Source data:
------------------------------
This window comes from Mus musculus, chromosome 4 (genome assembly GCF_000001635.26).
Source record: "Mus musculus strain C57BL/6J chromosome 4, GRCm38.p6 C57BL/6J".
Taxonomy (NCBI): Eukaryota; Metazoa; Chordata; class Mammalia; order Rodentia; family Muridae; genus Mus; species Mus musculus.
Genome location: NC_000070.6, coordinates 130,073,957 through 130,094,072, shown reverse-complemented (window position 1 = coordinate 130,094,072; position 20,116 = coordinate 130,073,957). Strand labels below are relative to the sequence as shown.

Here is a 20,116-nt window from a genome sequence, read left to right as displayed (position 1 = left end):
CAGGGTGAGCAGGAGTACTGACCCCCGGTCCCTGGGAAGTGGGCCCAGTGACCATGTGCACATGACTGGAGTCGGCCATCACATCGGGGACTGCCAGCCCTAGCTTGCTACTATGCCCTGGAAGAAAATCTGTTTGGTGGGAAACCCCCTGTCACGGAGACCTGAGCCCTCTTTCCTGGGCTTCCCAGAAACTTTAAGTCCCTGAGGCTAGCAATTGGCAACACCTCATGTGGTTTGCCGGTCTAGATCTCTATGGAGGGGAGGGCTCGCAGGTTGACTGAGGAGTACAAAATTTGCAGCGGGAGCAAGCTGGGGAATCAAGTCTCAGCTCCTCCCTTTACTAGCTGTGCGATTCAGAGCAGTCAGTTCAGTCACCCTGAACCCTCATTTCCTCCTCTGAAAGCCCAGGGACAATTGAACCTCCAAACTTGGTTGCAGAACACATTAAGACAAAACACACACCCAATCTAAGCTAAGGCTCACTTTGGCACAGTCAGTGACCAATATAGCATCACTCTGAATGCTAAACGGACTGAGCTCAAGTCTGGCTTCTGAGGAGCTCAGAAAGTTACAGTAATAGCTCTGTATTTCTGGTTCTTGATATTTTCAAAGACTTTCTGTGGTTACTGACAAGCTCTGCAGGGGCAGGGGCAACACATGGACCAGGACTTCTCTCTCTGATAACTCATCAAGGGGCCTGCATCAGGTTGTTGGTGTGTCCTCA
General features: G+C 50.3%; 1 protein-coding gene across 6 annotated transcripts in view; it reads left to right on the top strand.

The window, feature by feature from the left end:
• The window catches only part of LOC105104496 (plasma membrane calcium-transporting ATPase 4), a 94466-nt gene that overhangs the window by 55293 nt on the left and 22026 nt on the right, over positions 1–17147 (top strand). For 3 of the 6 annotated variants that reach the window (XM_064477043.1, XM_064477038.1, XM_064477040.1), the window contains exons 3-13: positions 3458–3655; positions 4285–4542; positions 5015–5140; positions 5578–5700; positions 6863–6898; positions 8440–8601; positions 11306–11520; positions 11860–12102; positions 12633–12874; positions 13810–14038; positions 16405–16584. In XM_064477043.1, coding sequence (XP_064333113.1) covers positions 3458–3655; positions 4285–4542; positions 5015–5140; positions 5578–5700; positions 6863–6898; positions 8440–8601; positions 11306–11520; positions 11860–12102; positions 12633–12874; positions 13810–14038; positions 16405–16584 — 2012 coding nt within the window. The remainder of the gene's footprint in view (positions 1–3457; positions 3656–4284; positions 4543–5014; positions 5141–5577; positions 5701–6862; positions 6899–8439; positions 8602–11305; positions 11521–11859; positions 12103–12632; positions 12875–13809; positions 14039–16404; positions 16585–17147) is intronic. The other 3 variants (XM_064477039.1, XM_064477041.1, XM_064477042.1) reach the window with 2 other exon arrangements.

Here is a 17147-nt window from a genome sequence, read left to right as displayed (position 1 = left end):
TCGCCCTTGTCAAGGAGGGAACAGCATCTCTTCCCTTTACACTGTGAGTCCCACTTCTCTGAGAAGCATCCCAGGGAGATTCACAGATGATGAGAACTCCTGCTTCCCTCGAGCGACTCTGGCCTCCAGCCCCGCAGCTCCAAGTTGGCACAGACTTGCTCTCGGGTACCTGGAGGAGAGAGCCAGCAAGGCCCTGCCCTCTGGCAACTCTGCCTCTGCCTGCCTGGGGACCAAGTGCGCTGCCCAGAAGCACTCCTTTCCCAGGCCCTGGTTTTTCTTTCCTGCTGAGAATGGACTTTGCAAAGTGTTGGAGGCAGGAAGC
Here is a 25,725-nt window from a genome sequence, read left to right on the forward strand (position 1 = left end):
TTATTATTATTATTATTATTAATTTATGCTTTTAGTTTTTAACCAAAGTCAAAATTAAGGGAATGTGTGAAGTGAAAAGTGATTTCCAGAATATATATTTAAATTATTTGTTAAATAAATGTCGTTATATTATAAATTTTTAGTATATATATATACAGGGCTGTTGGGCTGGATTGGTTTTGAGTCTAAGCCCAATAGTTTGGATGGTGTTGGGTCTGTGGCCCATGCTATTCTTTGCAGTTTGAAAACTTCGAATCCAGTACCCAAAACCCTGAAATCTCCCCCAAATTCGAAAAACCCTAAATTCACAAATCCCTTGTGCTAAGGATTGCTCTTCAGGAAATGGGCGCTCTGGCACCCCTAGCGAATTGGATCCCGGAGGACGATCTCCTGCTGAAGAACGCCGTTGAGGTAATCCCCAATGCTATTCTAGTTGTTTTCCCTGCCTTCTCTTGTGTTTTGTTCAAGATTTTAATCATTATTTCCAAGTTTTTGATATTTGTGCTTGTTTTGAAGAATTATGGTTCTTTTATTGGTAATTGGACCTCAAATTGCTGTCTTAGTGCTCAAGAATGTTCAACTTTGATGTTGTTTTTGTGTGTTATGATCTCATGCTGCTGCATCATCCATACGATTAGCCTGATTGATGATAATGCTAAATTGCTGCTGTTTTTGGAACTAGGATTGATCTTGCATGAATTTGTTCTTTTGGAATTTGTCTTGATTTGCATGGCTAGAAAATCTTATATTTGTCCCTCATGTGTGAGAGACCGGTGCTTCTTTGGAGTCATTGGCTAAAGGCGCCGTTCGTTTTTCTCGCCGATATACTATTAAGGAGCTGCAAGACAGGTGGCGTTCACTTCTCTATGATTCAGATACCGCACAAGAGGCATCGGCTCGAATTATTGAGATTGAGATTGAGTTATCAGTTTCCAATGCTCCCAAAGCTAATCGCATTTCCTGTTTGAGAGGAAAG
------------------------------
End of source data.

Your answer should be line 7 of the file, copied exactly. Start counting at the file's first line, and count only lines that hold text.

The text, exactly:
General features: G+C 50.3%; 1 protein-coding gene across 6 annotated transcripts in view; it reads left to right on the top strand.